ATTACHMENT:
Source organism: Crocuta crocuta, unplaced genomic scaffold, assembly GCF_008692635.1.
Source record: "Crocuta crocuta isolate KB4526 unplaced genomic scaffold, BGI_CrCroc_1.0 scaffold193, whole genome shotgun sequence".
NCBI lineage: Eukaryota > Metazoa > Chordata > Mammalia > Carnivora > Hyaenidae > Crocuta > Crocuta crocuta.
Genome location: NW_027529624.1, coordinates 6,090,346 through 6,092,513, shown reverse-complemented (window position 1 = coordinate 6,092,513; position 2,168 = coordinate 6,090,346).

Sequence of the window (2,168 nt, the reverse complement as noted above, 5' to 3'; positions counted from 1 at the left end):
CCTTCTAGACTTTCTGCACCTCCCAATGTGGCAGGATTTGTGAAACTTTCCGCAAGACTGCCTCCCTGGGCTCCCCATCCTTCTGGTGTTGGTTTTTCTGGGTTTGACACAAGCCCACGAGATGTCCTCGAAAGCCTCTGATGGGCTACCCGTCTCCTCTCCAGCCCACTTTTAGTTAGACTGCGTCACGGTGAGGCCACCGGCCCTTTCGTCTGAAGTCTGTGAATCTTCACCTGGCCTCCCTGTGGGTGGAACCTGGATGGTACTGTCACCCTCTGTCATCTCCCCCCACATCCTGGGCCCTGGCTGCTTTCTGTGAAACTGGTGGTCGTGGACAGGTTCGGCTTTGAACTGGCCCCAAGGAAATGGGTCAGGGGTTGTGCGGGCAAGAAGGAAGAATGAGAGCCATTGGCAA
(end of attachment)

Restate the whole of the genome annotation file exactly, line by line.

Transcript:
Source organism: Crocuta crocuta, unplaced genomic scaffold, assembly GCF_008692635.1.
Source record: "Crocuta crocuta isolate KB4526 unplaced genomic scaffold, BGI_CrCroc_1.0 scaffold193, whole genome shotgun sequence".
NCBI lineage: Eukaryota > Metazoa > Chordata > Mammalia > Carnivora > Hyaenidae > Crocuta > Crocuta crocuta.
Genome location: NW_027529624.1, coordinates 6,090,346 through 6,092,513, shown reverse-complemented (window position 1 = coordinate 6,092,513; position 2,168 = coordinate 6,090,346).

Sequence of the window (2,168 nt, the reverse complement as noted above, 5' to 3'; positions counted from 1 at the left end):
CCTTCTAGACTTTCTGCACCTCCCAATGTGGCAGGATTTGTGAAACTTTCCGCAAGACTGCCTCCCTGGGCTCCCCATCCTTCTGGTGTTGGTTTTTCTGGGTTTGACACAAGCCCACGAGATGTCCTCGAAAGCCTCTGATGGGCTACCCGTCTCCTCTCCAGCCCACTTTTAGTTAGACTGCGTCACGGTGAGGCCACCGGCCCTTTCGTCTGAAGTCTGTGAATCTTCACCTGGCCTCCCTGTGGGTGGAACCTGGATGGTACTGTCACCCTCTGTCATCTCCCCCCACATCCTGGGCCCTGGCTGCTTTCTGTGAAACTGGTGGTCGTGGACAGGTTCGGCTTTGAACTGGCCCCAAGGAAATGGGTCAGGGGTTGTGCGGGCAAGAAGGAAGAATGAGAGCCATTGGCAA